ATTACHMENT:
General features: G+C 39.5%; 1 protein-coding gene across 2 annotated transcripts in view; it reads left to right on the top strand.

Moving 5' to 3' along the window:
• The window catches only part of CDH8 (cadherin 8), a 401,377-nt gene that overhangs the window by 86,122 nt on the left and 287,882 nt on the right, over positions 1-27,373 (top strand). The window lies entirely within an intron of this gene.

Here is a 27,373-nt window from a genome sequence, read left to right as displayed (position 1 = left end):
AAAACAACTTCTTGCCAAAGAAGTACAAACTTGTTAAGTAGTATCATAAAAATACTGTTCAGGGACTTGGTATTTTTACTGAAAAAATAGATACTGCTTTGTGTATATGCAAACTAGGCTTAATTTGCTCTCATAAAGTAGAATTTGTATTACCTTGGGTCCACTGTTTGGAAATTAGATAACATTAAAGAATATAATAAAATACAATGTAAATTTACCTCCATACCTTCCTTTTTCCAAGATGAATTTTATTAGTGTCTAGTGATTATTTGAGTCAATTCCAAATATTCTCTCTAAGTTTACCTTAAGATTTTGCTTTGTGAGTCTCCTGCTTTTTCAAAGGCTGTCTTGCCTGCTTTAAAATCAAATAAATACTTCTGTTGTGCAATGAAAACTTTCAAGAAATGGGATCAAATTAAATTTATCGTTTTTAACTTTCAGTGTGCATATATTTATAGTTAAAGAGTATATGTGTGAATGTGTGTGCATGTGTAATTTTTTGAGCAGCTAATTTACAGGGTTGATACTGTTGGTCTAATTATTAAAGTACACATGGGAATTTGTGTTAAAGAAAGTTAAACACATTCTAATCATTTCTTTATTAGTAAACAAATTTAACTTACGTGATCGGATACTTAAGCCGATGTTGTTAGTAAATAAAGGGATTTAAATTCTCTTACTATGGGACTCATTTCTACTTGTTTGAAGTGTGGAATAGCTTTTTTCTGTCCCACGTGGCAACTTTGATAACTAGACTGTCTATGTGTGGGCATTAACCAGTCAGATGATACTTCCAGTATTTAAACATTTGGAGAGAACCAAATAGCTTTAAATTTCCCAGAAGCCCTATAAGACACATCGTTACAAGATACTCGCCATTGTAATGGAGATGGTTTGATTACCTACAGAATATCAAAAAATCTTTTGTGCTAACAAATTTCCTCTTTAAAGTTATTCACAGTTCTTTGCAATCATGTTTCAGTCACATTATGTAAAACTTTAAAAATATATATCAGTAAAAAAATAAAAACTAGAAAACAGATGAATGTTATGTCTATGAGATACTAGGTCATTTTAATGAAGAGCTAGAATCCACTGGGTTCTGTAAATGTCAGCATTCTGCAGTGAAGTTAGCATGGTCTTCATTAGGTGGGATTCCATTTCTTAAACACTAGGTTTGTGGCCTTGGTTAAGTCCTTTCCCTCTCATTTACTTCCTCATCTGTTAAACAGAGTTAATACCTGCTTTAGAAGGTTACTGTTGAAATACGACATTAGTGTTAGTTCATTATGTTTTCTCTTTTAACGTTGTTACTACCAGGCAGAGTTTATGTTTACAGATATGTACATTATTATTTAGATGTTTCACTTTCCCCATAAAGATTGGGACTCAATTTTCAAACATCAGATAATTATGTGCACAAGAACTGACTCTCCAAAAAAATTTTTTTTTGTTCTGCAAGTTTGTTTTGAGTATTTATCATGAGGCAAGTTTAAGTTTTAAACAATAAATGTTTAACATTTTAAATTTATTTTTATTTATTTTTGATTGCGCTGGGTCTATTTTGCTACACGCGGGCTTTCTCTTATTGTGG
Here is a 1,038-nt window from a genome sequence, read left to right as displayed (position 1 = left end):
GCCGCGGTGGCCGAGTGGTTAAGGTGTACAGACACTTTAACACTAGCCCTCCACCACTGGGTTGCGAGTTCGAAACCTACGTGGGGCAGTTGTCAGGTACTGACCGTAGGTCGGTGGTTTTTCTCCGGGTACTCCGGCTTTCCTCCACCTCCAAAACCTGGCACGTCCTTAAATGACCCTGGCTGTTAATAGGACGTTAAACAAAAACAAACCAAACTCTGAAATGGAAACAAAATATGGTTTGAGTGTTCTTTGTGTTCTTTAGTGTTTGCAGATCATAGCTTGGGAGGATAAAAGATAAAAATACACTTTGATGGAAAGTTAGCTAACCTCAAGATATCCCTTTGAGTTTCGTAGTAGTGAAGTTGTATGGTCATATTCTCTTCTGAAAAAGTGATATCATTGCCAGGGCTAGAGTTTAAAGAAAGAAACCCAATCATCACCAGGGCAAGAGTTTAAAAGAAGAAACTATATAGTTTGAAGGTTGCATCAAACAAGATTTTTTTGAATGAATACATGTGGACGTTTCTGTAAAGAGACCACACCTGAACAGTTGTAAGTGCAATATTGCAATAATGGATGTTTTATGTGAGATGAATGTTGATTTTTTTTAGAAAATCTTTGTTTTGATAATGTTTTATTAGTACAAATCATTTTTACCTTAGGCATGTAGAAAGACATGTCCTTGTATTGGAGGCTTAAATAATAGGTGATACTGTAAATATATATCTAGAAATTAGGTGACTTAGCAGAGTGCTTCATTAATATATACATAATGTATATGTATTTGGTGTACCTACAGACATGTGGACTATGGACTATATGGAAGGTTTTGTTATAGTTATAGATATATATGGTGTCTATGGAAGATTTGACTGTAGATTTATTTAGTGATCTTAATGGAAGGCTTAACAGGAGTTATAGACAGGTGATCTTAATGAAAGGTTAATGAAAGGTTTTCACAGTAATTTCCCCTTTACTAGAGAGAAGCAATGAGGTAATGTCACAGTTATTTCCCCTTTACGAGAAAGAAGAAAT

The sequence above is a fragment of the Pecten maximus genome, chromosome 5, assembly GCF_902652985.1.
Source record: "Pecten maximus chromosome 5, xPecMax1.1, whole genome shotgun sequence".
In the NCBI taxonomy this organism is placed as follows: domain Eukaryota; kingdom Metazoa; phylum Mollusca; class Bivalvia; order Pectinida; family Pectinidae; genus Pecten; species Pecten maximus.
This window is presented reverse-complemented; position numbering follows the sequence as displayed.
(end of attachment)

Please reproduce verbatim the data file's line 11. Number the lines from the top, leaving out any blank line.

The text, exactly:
This window is presented reverse-complemented; position numbering follows the sequence as displayed.